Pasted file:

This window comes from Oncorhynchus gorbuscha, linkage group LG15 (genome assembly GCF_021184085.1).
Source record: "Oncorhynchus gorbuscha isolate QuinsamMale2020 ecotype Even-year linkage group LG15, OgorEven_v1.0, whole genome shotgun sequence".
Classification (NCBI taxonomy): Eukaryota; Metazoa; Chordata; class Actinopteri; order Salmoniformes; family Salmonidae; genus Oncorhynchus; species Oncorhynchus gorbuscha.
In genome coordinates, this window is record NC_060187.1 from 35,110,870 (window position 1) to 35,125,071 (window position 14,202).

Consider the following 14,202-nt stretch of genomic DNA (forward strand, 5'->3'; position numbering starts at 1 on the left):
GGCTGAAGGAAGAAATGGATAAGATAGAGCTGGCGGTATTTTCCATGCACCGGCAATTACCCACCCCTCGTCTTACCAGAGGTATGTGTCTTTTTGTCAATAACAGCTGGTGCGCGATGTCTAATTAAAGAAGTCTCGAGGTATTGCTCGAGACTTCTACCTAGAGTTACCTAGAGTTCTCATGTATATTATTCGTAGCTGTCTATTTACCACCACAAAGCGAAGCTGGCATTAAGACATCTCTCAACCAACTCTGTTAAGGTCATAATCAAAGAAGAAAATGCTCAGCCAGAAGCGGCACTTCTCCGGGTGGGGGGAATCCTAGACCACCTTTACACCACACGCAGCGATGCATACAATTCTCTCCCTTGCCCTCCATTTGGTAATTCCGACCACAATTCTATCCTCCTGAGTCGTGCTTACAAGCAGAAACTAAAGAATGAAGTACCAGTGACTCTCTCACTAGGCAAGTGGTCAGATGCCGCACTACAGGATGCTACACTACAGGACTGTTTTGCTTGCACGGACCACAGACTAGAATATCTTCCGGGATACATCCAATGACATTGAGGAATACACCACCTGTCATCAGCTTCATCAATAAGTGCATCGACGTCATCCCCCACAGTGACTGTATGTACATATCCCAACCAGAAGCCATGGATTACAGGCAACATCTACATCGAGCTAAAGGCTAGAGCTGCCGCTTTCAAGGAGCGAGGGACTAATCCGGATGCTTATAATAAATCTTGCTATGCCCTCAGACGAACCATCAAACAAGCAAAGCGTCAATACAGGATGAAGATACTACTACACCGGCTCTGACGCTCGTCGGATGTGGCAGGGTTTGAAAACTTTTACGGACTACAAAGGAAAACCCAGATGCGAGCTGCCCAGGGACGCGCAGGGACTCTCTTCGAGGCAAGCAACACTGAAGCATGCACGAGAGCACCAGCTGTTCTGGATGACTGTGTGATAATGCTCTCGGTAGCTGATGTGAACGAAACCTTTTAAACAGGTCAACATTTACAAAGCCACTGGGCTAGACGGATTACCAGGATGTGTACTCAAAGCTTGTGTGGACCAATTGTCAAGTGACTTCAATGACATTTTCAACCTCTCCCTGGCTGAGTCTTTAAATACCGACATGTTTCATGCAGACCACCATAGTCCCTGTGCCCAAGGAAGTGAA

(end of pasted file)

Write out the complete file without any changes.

This window comes from Oncorhynchus gorbuscha, linkage group LG15 (genome assembly GCF_021184085.1).
Source record: "Oncorhynchus gorbuscha isolate QuinsamMale2020 ecotype Even-year linkage group LG15, OgorEven_v1.0, whole genome shotgun sequence".
Classification (NCBI taxonomy): Eukaryota; Metazoa; Chordata; class Actinopteri; order Salmoniformes; family Salmonidae; genus Oncorhynchus; species Oncorhynchus gorbuscha.
In genome coordinates, this window is record NC_060187.1 from 35,110,870 (window position 1) to 35,125,071 (window position 14,202).

Consider the following 14,202-nt stretch of genomic DNA (forward strand, 5'->3'; position numbering starts at 1 on the left):
GGCTGAAGGAAGAAATGGATAAGATAGAGCTGGCGGTATTTTCCATGCACCGGCAATTACCCACCCCTCGTCTTACCAGAGGTATGTGTCTTTTTGTCAATAACAGCTGGTGCGCGATGTCTAATTAAAGAAGTCTCGAGGTATTGCTCGAGACTTCTACCTAGAGTTACCTAGAGTTCTCATGTATATTATTCGTAGCTGTCTATTTACCACCACAAAGCGAAGCTGGCATTAAGACATCTCTCAACCAACTCTGTTAAGGTCATAATCAAAGAAGAAAATGCTCAGCCAGAAGCGGCACTTCTCCGGGTGGGGGGAATCCTAGACCACCTTTACACCACACGCAGCGATGCATACAATTCTCTCCCTTGCCCTCCATTTGGTAATTCCGACCACAATTCTATCCTCCTGAGTCGTGCTTACAAGCAGAAACTAAAGAATGAAGTACCAGTGACTCTCTCACTAGGCAAGTGGTCAGATGCCGCACTACAGGATGCTACACTACAGGACTGTTTTGCTTGCACGGACCACAGACTAGAATATCTTCCGGGATACATCCAATGACATTGAGGAATACACCACCTGTCATCAGCTTCATCAATAAGTGCATCGACGTCATCCCCCACAGTGACTGTATGTACATATCCCAACCAGAAGCCATGGATTACAGGCAACATCTACATCGAGCTAAAGGCTAGAGCTGCCGCTTTCAAGGAGCGAGGGACTAATCCGGATGCTTATAATAAATCTTGCTATGCCCTCAGACGAACCATCAAACAAGCAAAGCGTCAATACAGGATGAAGATACTACTACACCGGCTCTGACGCTCGTCGGATGTGGCAGGGTTTGAAAACTTTTACGGACTACAAAGGAAAACCCAGATGCGAGCTGCCCAGGGACGCGCAGGGACTCTCTTCGAGGCAAGCAACACTGAAGCATGCACGAGAGCACCAGCTGTTCTGGATGACTGTGTGATAATGCTCTCGGTAGCTGATGTGAACGAAACCTTTTAAACAGGTCAACATTTACAAAGCCACTGGGCTAGACGGATTACCAGGATGTGTACTCAAAGCTTGTGTGGACCAATTGTCAAGTGACTTCAATGACATTTTCAACCTCTCCCTGGCTGAGTCTTTAAATACCGACATGTTTCATGCAGACCACCATAGTCCCTGTGCCCAAGGAAGTGAA